Wednesday, February 2, 2011

2011-02-02 "Napa cities tossed out of Wappo suit" by JAMES NOONAN from "Napa Valley Register"
Three cities in Napa County have been barred from intervening in an Indian tribe’s request for federal recognition, a move critics fear would allow casinos to take root in the Napa Valley.
U.S. District County Judge James Ware denied motions filed by American Canyon, St. Helena and the city of Napa last week to block the Mishewal Wappo tribe’s attempt to regain ancestral territory, which includes portions of Napa, Lake and Sonoma counties.
In their motions to intervene, the cities said recognition of the tribe could result in a loss of land and threaten existing water rights. They said their interests were not adequately represented by the federal or county government defendants.
Napa and Sonoma counties remain as intervenor defendants, with the U.S. Department of Interior the primary defendant. Lake County ended its involvement in December after reaching a settlement agreement with the tribe.
In his decision against the cities, Ware said the claim that the Wappo’s ancestral lands would be nearby or within their jurisdiction was based upon “mere speculation” and that the cities therefore lacked the necessary “protectable interest” to involve themselves in the case.
The cities may intervene at a later date if the tribe were to begin seeking lands within its boundaries, Ware said.
The Wappo tribe, which previously held 54 acres of land in Sonoma County, was one of more than 40 tribes that had their sovereignty terminated in 1959 by the federal government, according to court documents.
To date, only 12 of those tribes — including the Mishewal Wappo — have yet to regain their formal federal recognition.
If recognized as sovereign, the tribe would be free from the regulatory requirements imposed by cities or counties — including taxation and zoning restrictions — allowing for development in areas such as the county’s Agricultural Preserve.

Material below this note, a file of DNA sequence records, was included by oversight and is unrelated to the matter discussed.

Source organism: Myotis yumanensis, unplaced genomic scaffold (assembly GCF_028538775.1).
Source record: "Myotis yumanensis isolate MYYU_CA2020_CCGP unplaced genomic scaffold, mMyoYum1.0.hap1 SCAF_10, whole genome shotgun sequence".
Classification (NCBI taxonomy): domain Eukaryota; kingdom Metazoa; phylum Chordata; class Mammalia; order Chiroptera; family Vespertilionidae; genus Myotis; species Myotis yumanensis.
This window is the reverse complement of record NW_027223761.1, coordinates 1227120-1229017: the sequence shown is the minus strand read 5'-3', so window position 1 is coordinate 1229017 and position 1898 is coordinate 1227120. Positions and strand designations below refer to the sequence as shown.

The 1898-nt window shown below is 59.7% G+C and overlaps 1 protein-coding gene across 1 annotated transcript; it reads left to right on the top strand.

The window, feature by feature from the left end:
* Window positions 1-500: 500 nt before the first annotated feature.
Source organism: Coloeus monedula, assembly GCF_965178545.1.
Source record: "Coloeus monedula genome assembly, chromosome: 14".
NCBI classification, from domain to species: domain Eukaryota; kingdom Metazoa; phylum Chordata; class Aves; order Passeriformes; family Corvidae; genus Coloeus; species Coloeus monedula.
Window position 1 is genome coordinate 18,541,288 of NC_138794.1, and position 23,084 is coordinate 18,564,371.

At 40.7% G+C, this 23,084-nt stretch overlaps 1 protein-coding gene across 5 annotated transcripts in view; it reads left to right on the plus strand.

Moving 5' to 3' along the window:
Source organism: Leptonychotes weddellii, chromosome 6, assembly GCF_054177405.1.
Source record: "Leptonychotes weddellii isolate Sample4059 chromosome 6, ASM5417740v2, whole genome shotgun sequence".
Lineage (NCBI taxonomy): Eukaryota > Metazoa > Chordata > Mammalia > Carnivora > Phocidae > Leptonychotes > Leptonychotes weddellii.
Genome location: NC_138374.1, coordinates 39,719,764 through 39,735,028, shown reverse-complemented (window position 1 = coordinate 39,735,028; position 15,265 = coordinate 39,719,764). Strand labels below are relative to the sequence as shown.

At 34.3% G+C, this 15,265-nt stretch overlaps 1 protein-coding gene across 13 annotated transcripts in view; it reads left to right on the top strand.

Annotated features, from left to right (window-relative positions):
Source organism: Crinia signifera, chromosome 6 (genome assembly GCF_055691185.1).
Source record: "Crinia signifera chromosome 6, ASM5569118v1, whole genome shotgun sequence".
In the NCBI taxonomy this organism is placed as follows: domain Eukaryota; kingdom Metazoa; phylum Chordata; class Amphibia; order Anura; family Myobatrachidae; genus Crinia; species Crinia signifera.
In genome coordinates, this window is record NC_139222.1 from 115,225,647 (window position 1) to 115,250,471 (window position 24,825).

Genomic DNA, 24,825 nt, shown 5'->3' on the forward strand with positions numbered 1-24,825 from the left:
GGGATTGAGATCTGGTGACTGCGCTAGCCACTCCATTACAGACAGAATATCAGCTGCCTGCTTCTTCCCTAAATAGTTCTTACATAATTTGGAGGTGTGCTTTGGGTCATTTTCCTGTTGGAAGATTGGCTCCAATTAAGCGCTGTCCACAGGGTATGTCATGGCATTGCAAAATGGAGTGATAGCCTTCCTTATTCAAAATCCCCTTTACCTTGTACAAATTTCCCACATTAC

The Wappo tribe, which is landless, previously has said that it would make no decisions on future development plans — including those for a possible casino — until federal recognition is restored.

2010-12-10 "American Canyon seeks to join Wappo suit over tribal status" by MICHAEL WATERSON from "Napa Valley Register"
The City of American Canyon wants a seat at the table when the federal government decides if the Mishewal Wappo tribe of Alexander Valley in Sonoma County should be given tribal status.
The tribe is in U.S. District Court seeking recognition as a federal tribe with “all rights and entitlements,” according to a city press release. Tribal recognition would potentially allow the tribe to establish a casino within its ancestral territory, which included Napa County.
The American Canyon council voted to join in the case to protect its interests after meeting in closed session Wednesday.
“The designation of the Mishewal Wappo as a sovereign nation would grant to the tribe the ability to take, for fair market value, city water rights that we currently use to serve the residents of American Canyon, the airport area and our water service area up to the Su’skol ridge,” Mayor Leon Garcia said in a press release.
“We have to protect the city’s interests. The only way to do that is to join in the court action,” Garcia said.
The Mishewal Wappo tribe is currently landless.
Napa County is already an intervenor-defendant in the tribe’s case against the U.S. Department of the Interior as is Sonoma County. Last month, officials in Lake County signed an agreement with the tribe removing that county from the case.
Once recognized as sovereign, the tribe would not be subject to city regulatory review, taxation or other police power such as zoning and would be free to establish enterprises, housing and more, city officials said.
“There are three primary areas of concern,” said American Canyon City Attorney Bill Ross said. “Water and contractual water, land use — we want to maintain our planned land use — and public safety.”
In its motion to intervene filed last spring, Sonoma County said the Wappo want to build a casino. Sonoma County already faces the prospect of a casino near Rohnert Park proposed by the Federated Indians of Graton Rancheria.
Assistant Napa County Counsel Minh Tran said Napa County was aware of American Canyon’s position, but couldn’t comment further.
“It’s our policy not to comment on pending litigation of our own, much less other jurisdictions,” Tran said.
“All the (county) cities are aware of it,” St. Helena City Manager Mary Neilan said Friday. The case would be discussed at a future city council meeting, she said.
The city of Napa has not made a decision regarding its position on the suit. “It’s on our radar,” said Napa City Attorney Michael Barrett. “We’re still looking into it. We’ve made no decision.”
Barrett said the issue may come before Napa City Council in January.

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